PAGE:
*Reposted from Gotham Gazette. Written by Ethan Geringer-Sameth. (photo: Ed Reed/Mayoral Photography Office)*

New York City may be missing an opportunity to stimulate minority-owned businesses and support commerce and employment in marginalized communities, a new report argues.

The number of Black-owned businesses in New York City has grown faster than that of white-owned businesses in recent years, but the former still earn less on average and employ fewer people. While much of the city's effort to support minority- and women-owned businesses (MWBEs) focuses on city contracting, there are few public or private programs aimed at helping successful companies scale up, according to the report from Center for an Urban Future (CUF), a think tank focused on economic mobility. Experts say missing this second step has hampered growing efforts to nurture MWBEs and create more opportunities for workers of color.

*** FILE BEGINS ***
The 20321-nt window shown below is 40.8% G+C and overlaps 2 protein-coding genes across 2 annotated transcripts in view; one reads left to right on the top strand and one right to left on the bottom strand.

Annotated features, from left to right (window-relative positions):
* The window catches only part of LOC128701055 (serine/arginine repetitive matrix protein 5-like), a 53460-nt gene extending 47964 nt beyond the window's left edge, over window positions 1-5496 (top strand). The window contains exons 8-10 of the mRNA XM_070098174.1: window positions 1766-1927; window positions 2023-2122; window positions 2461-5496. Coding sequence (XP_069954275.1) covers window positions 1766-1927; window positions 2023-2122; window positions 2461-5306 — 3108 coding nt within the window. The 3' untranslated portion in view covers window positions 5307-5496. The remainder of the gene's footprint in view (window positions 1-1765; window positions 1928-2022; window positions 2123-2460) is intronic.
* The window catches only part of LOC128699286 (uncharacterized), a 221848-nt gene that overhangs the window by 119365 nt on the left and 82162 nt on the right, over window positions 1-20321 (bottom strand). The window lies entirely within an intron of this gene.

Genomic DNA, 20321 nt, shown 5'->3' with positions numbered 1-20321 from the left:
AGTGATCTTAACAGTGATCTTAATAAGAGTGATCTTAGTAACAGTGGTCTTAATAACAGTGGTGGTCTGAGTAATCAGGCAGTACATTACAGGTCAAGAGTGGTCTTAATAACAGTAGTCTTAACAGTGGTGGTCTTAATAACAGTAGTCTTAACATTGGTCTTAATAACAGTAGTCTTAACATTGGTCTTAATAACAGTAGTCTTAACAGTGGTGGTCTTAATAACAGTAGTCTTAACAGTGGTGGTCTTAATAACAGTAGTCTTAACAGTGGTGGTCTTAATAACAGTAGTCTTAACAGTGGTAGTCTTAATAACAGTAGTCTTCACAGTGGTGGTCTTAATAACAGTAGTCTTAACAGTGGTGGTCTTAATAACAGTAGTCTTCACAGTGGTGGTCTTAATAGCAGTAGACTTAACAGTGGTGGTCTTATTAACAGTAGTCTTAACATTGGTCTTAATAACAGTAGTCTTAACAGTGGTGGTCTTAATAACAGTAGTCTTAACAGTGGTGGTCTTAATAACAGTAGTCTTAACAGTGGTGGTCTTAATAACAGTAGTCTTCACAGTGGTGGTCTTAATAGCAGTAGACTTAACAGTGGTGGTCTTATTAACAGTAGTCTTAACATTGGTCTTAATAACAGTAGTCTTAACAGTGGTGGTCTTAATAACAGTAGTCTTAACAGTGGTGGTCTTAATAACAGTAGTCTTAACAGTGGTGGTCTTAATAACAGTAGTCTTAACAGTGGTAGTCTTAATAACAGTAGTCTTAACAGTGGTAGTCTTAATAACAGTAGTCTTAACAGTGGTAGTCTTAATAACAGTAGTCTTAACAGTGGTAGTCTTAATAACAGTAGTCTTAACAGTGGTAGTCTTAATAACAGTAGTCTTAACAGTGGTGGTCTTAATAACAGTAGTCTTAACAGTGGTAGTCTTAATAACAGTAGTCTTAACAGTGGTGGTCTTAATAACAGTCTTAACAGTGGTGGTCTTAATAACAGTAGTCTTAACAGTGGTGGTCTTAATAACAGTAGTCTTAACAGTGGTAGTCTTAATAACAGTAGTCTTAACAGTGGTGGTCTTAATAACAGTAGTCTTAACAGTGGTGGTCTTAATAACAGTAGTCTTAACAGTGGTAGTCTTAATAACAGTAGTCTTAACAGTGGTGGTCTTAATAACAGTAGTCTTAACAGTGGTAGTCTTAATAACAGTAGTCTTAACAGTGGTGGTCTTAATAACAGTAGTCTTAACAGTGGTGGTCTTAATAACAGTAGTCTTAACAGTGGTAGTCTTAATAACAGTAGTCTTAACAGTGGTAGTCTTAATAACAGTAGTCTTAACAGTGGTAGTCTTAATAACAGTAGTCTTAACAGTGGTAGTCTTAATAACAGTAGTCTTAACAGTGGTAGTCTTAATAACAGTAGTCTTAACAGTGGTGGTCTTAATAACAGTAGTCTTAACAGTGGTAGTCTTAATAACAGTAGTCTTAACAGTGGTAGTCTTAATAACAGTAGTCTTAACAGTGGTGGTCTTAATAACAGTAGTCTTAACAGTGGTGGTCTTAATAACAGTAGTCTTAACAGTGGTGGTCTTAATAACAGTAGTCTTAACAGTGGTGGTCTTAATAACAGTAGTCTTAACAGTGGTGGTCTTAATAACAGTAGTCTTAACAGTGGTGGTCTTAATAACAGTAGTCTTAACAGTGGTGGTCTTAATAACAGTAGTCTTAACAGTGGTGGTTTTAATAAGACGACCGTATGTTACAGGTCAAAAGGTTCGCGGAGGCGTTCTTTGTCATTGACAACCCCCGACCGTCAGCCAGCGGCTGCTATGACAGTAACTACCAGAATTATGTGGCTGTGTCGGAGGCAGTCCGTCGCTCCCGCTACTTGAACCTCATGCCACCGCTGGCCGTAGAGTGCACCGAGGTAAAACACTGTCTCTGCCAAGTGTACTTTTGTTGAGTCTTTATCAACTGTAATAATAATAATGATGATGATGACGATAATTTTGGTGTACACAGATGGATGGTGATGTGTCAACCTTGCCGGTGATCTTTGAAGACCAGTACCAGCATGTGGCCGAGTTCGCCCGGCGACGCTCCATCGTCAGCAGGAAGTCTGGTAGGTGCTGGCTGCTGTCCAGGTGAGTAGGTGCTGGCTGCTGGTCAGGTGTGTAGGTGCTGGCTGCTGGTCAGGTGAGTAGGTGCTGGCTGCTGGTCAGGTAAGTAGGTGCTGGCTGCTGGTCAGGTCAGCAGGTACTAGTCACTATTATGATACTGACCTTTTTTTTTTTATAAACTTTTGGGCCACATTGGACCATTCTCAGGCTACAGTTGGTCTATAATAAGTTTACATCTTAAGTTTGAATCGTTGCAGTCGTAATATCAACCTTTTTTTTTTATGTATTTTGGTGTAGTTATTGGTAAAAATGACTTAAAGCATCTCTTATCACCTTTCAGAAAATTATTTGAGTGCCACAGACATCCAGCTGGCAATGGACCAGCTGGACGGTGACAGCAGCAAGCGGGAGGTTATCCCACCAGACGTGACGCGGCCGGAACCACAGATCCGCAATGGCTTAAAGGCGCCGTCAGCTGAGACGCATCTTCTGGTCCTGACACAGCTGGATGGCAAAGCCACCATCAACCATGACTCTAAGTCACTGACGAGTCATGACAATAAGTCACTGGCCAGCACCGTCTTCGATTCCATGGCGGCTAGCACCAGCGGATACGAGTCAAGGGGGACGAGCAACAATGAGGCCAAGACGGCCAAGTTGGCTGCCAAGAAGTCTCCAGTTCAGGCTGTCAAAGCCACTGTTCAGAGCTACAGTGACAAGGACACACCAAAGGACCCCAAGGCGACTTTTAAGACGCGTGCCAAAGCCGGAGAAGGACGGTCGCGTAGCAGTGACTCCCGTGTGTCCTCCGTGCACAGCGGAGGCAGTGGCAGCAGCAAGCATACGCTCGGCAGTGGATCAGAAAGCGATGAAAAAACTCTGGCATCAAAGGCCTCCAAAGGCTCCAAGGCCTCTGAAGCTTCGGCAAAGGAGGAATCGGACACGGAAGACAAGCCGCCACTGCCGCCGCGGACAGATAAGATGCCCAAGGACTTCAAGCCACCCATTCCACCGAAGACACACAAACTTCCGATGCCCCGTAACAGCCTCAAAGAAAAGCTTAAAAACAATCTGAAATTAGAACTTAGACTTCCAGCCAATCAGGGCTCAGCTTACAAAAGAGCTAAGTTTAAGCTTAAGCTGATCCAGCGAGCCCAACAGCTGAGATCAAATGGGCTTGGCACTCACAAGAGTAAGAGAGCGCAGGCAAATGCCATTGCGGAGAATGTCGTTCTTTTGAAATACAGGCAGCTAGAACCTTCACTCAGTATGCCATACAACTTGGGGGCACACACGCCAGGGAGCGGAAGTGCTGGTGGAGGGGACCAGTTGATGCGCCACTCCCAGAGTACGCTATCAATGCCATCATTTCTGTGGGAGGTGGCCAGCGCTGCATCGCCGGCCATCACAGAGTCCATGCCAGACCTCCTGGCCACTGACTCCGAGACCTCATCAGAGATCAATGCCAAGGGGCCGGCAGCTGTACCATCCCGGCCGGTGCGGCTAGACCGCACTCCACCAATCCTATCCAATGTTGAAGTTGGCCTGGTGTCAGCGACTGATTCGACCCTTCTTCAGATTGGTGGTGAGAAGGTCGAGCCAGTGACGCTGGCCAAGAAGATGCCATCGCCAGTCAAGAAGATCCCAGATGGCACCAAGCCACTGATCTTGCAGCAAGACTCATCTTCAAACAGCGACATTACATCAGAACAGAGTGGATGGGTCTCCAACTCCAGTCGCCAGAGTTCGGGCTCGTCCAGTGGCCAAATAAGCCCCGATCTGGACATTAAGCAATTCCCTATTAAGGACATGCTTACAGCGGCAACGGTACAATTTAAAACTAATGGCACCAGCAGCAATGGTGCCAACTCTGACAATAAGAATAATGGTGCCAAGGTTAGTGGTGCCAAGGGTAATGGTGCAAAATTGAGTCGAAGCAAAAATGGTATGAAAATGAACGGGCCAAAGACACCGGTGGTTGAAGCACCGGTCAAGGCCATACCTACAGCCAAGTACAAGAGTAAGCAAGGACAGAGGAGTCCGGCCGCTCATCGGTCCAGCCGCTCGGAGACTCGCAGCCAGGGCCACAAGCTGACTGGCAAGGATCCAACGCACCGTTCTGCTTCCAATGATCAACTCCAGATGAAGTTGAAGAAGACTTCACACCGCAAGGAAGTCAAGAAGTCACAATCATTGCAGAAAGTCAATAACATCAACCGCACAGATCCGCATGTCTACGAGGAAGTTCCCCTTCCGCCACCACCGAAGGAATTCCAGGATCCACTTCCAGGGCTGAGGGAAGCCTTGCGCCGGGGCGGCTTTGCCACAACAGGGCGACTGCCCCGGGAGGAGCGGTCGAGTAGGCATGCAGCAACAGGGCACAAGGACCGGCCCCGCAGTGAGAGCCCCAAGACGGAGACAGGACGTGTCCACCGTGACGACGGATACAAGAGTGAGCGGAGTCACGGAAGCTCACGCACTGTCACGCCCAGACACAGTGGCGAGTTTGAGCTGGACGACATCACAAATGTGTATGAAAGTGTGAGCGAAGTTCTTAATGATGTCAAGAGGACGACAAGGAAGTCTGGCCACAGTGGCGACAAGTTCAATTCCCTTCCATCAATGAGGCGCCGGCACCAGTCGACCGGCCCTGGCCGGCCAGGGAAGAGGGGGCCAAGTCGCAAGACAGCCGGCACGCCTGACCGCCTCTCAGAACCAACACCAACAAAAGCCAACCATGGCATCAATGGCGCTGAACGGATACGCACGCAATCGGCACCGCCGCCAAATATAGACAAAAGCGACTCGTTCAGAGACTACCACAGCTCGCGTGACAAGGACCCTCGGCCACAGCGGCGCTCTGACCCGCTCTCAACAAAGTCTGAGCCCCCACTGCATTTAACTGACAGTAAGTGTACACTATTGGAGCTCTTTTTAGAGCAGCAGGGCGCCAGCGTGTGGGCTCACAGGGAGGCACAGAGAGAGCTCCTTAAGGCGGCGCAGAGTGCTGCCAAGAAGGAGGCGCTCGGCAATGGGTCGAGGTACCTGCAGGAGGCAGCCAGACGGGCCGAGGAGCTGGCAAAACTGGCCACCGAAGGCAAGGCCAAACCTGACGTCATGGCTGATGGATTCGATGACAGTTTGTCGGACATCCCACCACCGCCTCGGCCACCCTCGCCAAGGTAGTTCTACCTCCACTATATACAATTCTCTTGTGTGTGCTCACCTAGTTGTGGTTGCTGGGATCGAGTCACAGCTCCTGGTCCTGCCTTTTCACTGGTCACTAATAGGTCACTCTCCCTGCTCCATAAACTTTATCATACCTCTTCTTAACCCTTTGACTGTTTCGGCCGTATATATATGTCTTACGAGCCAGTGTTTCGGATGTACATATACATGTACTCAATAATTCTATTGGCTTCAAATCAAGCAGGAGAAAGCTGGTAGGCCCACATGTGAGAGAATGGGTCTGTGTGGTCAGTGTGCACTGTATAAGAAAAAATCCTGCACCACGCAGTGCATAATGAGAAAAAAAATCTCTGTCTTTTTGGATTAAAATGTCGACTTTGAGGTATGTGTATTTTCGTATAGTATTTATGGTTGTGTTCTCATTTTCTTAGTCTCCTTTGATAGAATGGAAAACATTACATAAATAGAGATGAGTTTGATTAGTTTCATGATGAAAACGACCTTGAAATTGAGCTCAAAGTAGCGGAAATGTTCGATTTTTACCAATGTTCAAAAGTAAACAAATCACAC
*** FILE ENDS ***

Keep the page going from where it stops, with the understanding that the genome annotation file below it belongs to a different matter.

Mayor Eric Adams has talked about supporting small businesses, especially those owned by people of color, which have been hit especially hard by the economic crisis. When he released his economic recovery "blueprint" last month, Adams told reporters that meant "providing the tools that are needed to move forward, and it includes expanding on those new businesses that we think should grow in the city." But, while the plan devotes significant space to improving MWBE contracting with city agencies, it includes only a few points on growing small businesses and no comprehensive strategy for helping them scale.

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